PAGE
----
Increase in activity mandates technical and process solutions.
While Homeland Security conference attendees enjoyed their lunch, a panel of representatives from various government agencies shared their insights about how their organizations support the homeland security effort. Initiatives are underway that will boost protection endeavors by making more information available and easing the information-sharing workload.
While AFCEA's Homeland Security conference's first panel focused on issues related to illegal immigrants and customs and border protection, members of Wednesday afternoon's discussion forum explained how uncovering immigration status violations currently is achieved using existing systems.
Representatives from the U.S. Defense Department's homeland defense arm and the U.S. Coast Guard wrapped up Wednesday's dialogues during AFCEA's Homeland Security conference by explaining their contributions to homeland security. While these discussions generally refer to the "Post-9/11 World," this panel focused instead on the "Post-Katrina World" and the improvements that have taken place in communications and coordination.
Northrop Grumman Corporation's MQ-8B Fire Scout Vertical Takeoff and Landing Tactical Unmanned Aerial Vehicle (VTUAV) program has received a U.S. Navy modification award to a previous firm-fixed-price contract for the procurement of three VTUAV systems. This award, for an amount not to exceed $40 million, is the last of three planned low-rate initial production (LRIP) buys.
Alion Science and Technology has been awarded a $3.3 million task order to analyze technical data and emerging technologies for the Joint and Special Operations Program at Navy Crane in Crane, Indiana.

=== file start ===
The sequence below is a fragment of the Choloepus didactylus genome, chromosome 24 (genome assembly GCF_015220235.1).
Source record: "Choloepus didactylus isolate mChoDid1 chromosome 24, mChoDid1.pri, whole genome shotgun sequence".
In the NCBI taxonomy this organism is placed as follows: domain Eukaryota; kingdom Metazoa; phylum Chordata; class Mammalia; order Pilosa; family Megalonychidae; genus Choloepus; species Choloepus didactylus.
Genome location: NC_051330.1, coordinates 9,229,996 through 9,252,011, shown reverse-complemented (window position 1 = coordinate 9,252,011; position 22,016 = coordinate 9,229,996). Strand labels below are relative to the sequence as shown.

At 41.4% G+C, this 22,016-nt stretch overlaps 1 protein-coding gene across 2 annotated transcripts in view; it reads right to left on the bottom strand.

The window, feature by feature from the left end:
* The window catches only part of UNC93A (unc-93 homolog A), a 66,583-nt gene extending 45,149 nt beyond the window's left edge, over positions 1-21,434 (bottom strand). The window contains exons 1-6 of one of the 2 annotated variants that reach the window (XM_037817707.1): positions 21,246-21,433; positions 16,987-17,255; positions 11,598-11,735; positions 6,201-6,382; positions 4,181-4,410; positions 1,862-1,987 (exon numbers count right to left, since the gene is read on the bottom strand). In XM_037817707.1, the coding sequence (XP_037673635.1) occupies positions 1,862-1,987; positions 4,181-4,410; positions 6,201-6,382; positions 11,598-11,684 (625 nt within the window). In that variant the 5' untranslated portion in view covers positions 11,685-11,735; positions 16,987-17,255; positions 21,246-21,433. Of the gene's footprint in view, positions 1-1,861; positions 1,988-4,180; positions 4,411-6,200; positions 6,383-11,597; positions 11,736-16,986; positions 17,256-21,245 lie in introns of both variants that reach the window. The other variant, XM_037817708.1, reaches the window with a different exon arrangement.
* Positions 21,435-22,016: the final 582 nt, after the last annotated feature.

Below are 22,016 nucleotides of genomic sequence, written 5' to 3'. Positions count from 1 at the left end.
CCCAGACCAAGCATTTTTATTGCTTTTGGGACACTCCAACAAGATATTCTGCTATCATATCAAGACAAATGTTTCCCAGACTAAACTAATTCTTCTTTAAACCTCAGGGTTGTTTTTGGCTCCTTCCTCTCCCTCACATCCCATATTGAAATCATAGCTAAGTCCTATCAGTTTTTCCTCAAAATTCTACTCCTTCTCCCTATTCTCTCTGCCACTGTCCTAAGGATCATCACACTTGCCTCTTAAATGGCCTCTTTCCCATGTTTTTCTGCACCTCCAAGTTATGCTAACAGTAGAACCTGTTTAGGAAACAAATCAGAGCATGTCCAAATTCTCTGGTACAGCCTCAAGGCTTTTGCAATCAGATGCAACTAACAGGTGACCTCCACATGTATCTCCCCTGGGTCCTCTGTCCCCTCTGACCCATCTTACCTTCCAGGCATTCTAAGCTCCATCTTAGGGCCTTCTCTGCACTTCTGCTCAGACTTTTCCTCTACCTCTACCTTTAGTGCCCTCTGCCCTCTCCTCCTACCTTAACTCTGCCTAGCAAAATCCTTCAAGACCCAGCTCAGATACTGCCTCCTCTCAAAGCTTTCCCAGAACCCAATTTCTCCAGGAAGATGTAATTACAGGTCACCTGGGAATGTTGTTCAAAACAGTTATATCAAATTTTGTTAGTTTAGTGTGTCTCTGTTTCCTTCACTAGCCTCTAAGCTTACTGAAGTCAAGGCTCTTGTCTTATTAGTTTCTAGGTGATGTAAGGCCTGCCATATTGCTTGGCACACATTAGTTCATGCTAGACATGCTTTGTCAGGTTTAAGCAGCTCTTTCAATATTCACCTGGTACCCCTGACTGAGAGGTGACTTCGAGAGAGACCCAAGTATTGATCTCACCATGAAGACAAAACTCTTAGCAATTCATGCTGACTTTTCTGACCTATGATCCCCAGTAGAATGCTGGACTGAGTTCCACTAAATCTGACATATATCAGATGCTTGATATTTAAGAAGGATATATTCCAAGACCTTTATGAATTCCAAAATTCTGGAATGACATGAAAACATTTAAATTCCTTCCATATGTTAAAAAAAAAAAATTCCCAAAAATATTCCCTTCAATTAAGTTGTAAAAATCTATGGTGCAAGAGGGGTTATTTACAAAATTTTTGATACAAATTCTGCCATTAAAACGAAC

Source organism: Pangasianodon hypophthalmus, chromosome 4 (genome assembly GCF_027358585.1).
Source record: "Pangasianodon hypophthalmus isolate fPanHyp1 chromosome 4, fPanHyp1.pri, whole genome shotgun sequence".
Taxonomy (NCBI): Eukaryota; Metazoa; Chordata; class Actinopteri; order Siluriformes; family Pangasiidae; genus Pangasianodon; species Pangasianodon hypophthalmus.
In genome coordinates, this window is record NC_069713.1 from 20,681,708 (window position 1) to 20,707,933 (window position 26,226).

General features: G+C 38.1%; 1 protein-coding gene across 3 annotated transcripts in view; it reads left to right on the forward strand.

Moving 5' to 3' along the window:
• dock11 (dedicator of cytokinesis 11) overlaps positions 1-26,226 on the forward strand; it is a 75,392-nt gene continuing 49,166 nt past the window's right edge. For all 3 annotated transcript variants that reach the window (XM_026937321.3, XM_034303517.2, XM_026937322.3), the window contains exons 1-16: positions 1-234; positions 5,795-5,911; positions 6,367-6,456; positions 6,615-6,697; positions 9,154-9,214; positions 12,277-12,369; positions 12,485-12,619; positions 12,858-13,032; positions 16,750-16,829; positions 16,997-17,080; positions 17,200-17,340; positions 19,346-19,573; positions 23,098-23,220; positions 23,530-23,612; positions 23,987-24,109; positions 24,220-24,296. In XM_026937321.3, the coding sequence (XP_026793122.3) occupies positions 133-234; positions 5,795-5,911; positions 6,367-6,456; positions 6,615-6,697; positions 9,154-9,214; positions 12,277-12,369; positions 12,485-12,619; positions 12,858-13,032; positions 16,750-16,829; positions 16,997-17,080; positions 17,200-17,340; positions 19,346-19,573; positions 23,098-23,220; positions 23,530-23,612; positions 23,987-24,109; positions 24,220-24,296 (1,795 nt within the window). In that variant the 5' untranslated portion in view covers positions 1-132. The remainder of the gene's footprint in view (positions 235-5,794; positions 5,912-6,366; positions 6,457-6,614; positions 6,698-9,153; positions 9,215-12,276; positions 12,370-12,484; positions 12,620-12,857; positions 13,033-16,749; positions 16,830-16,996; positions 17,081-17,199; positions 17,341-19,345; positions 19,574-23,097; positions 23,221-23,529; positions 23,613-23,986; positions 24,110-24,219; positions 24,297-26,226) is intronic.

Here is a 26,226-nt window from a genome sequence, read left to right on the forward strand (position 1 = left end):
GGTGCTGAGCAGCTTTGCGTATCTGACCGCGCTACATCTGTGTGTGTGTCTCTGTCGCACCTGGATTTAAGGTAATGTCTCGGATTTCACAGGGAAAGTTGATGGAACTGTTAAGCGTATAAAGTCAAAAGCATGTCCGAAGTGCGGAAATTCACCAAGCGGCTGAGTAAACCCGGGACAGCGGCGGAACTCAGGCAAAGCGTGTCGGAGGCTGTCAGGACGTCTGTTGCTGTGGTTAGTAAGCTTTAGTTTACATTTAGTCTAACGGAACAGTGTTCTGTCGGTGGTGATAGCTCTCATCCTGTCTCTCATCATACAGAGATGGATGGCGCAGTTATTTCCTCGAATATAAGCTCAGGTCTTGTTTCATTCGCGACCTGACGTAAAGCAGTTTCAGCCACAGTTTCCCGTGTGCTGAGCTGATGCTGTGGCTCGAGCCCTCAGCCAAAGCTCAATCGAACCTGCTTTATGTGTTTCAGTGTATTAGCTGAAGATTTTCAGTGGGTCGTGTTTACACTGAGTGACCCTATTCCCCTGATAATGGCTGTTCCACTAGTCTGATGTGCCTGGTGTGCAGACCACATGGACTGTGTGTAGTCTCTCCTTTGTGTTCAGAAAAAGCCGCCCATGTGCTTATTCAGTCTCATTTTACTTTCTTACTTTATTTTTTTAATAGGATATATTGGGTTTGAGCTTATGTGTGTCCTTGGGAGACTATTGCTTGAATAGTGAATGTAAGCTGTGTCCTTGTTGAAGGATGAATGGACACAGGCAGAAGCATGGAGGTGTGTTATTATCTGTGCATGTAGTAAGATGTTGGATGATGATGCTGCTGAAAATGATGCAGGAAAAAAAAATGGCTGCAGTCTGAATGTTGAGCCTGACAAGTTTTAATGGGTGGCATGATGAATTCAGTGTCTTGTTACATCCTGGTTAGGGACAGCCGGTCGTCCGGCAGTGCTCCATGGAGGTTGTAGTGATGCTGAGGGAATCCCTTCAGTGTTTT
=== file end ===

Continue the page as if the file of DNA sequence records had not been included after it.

Elaine Duke, undersecretary for management, U.S. Department of Homeland Security (DHS), opened AFCEA's Homeland Security Conference in Washington, DC, with both encouragement and advice for the commercial sector. The department is looking forward to partnering with industry; however, under the American Recovery and Reinvestment Act, companies can expect more government oversight during acquisitions.
Battelle Memorial Institute has been awarded an increase of $78.5 million for a cost-reimbursable-type contract for the scientific services program, which is designed to provide scientific, technical and advisory services for problems related to research and development projects within the government.
Raytheon Company is being awarded a $15 million modification to a previously awarded contract to provide an increase in option exercise for engineering and technical services in support of the MK15 Phalanx Close-In-Weapon System (CIWS). The Phalanx CIWS is a fast-reaction terminal defense against low- and high-flying, high-speed maneuvering anti-ship missile threats that have penetrated all other ships' defenses.
His contribution to peace in both the real and virtual worlds was inspired on September 11, 2001, as he watched the Twin Towers collapse: "It's a small world; it's a fragile world; and no one is safe until everyone is safe. You're called to serve the peace." Those are the words that Rod Beckstrom, director, National Cyber Security Center, DHS, heard in his head.